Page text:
Contrary to popular belief, you can’t be in the present moment. However, you are always here now. It is only a matter of whether you know it or not. The Now is often confused with our understanding of the present time or the present moment. In Tibetan Buddhism, the Now is considered the “timeless time” that includes the three relative times of past, present, and future. We know not to get caught in the past or the future, but in order to be in the Now, we also have to let go of the present. The Now is not confined by relative clock time, yet it is also not pure timelessness. The Now is the meeting place of timeless spacious awareness with the relative world and its conventional time. The Now does not come and go, but includes everything all at once. When we’re aware of being in the Now, present moments come and go, like ripples and waves in the ocean of awake awareness.
When we don’t know the alternative to the three relative times, we create an imitation of the Now and call it “the moment” or “the present.” Here’s how Merriam-Webster defines moment:
a: a minute portion or point of time: INSTANT
b: a comparatively brief period of time
Clearly, we can’t live in the moment, because moments come and go like the tick-tock of a clock. Moment . . . gone . . . new moment . . . gone . . . new moment . . . gone. You can’t stop moments or be quick enough to occupy any particular moment of time. Physicist Max Planck recognized that moments are flashes in relative time. He divided moments into small measures known as Planck units, which are 10⁻⁴³ seconds long. No matter how hard we try, we can never slice time thin enough to enter the moment.
Our perceived experience is made up of mind moments that appear continuous, like movies. Films project 24 still frames every second in order to make the movement of their images appear lifelike to the brain. A moment is like a single frame that we can look at but cannot remain in. Even if we took one still frame from a movie, we would see a frozen moment, not the dynamic living Now.
Trying to be in the Now by entering the present moment is also like sitting at the edge of a river, looking at the water flowing over one rock. As soon as you focus on one moment in the flow of water, that portion of water has already moved downstream. We cannot enter present moments because they move too fast and change continuously. Contemporary Tibetan Buddhist teacher Mingyur Rinpoche says, “If you examine even the present moment carefully, you find that it also is made up of earlier and later moments. In the end, if you keep examining the present moment, you find that there is no present moment that exists either.”
Interestingly, mindfulness meditation begins with the opposite approach to trying to be in the moment; it asks us to actually notice moment-to-moment change. One of the great insights we can get from mindfulness meditation practice is that each moment of experience arises and passes. Having a direct experience of this impermanence, from observing awareness, helps us let go of the attempt to calcify any single moment of time, to try to make something stable that is not. When we really get a feeling for the coming and going of moments, it helps us break the illusion of a solid, separate self, which gives us relief from suffering.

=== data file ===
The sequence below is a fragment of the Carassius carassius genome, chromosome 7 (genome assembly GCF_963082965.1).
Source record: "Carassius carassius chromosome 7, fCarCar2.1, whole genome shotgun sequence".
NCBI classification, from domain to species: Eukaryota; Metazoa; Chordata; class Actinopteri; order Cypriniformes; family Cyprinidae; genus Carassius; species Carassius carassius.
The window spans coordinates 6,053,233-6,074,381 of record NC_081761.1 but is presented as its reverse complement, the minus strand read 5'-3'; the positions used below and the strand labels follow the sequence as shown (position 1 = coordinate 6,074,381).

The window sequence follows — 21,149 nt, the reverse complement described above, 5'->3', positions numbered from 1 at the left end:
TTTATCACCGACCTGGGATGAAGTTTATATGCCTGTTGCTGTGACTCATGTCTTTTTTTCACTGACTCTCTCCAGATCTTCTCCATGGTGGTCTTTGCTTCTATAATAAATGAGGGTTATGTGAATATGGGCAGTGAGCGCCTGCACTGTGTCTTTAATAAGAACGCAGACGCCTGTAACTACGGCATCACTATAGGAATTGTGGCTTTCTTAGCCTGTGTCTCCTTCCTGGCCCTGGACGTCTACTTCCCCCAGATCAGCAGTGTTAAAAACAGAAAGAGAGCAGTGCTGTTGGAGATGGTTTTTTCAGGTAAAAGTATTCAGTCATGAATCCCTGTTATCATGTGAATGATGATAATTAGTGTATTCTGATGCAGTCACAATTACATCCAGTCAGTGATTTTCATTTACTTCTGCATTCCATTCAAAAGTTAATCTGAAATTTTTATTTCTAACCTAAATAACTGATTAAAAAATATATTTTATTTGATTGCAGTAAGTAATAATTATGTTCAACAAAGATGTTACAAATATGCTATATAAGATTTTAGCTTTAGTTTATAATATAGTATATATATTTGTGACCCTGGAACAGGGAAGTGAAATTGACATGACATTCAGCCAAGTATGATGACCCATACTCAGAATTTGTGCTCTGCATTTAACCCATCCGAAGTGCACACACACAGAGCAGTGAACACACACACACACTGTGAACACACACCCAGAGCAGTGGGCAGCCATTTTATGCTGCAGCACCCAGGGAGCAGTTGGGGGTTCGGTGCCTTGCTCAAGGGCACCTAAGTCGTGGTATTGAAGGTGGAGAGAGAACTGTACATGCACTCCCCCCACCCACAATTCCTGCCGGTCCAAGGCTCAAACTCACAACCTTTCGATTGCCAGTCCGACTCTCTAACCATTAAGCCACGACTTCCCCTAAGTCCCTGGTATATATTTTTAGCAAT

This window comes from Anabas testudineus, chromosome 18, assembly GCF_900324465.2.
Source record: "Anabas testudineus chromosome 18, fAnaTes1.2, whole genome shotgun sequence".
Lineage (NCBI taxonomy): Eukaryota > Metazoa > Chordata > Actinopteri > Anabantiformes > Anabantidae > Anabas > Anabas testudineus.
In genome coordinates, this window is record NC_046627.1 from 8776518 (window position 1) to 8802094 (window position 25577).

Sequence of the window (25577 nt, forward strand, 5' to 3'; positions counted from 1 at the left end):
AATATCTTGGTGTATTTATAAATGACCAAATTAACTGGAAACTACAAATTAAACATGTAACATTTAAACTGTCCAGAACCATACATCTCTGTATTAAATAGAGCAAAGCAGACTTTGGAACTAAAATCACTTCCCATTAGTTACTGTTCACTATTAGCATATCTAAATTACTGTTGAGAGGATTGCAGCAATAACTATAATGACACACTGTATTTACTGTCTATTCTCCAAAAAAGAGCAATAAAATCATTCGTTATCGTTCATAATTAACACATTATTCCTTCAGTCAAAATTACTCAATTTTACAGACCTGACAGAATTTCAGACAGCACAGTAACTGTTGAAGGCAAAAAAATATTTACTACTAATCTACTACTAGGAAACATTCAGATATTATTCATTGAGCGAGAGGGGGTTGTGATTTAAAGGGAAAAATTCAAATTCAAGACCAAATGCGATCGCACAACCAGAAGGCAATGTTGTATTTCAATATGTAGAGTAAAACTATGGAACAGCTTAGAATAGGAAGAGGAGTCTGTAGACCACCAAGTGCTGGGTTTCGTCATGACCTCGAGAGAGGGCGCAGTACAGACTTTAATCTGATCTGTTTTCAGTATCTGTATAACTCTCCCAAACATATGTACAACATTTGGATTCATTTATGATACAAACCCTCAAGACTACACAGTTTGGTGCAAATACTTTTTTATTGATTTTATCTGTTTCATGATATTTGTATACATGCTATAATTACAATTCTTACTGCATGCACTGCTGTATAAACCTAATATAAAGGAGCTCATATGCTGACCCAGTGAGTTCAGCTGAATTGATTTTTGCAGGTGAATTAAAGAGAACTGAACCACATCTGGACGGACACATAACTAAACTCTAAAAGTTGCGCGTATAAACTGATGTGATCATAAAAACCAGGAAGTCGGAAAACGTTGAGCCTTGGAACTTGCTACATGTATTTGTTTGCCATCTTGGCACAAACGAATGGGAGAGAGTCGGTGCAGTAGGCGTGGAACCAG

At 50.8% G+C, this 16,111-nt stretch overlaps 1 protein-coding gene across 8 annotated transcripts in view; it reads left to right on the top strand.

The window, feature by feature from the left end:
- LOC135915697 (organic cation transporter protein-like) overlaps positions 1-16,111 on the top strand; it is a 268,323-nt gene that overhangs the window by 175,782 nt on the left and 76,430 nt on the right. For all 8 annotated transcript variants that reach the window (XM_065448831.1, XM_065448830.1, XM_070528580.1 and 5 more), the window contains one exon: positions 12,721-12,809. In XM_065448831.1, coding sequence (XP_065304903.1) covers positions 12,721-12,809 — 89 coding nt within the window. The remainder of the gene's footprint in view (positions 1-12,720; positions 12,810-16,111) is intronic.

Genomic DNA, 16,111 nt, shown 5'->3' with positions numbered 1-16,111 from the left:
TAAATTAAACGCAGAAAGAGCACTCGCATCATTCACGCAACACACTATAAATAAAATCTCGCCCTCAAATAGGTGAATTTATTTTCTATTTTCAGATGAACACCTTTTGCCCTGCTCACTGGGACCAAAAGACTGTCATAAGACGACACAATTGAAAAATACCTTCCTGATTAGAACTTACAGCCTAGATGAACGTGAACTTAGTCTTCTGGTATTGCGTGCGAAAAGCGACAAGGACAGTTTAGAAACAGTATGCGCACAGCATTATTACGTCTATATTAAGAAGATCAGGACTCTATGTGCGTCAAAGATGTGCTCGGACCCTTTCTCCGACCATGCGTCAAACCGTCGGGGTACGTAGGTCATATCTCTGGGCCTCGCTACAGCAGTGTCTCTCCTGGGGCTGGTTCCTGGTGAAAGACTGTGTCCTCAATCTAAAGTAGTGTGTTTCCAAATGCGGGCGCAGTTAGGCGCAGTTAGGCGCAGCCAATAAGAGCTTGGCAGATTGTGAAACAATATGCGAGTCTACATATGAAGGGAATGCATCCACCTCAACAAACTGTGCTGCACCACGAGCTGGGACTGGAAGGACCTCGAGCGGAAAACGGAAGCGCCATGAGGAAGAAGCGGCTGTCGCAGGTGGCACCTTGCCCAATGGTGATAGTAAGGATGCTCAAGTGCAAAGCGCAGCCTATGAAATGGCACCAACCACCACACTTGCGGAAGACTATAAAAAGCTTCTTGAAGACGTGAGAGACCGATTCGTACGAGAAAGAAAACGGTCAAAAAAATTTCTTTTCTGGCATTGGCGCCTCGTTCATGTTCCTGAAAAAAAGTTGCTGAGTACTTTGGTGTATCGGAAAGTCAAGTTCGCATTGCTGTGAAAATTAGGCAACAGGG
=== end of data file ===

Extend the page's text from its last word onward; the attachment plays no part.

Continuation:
The present time is not the Now. When Gampopa, an 11th-century Buddhist teacher, said, “Don’t invite the future. Don’t pursue the past. Let go of the present. Relax right now,” he was pointing to the fact that trying to locate yourself in any of the three relative times, including the present, can cause suffering. It’s not always a benefit to strive to be in the present. While working as a psychotherapist, I saw that the distinguishing feature of clinical depression is feeling stuck in the present. As one client said, “It feels like there is only this present, unbearable pain and no hope of it changing.” Being depressed is like being in a prison where you’re cut off from positive memories of the past and from the potential to change in the future. Part of the treatment for depression is to have people remember how they got through sad periods in the past and realize there’s a positive future. In terms of the present, it’s helpful to realize “This too shall pass.”
It is true that our attention can be negatively obsessed with remembering the past. However, most of us would agree on an everyday level with poet and philosopher George Santayana, who said, “Those who cannot remember the past are condemned to repeat it.” Yet we can also be preoccupied with fearing the future. The ability to imagine the future has helped all of us survive and thrive, for instance by being able to prepare for the coming winter or spring. You can plan for the future and recall the past while being in the Now.
The most important thing to know is that we are always already in the Now—however, we are not always aware of being in the Now. You can only know the Now from awake awareness. Many of us have experienced being in the Now when we were “in the zone” or in a panoramic flow state.
When we learn to shift into directly being aware of being in the Now, our whole sense of reality changes for the better. We can’t be aware of being in the Now from our everyday, ego-identified state of mind. We can shift through the door of the Now into awake awareness, or when abiding in awake awareness, we can begin to notice the feeling of being in the Now. The purpose of clarifying and distinguishing the Now from the present and present moment is for us to be able to shift into being in the Now and know we are here.
From Shift Into Freedom: The Science and Practice of Open-hearted Awareness, by Loch Kelly. Reprinted with permission of SoundsTrue. Experience Loch Kelly’s teachings firsthand by joining our September 2015 online retreat: “Open-Hearted Awareness: A Cure for Addictive Thinking.”
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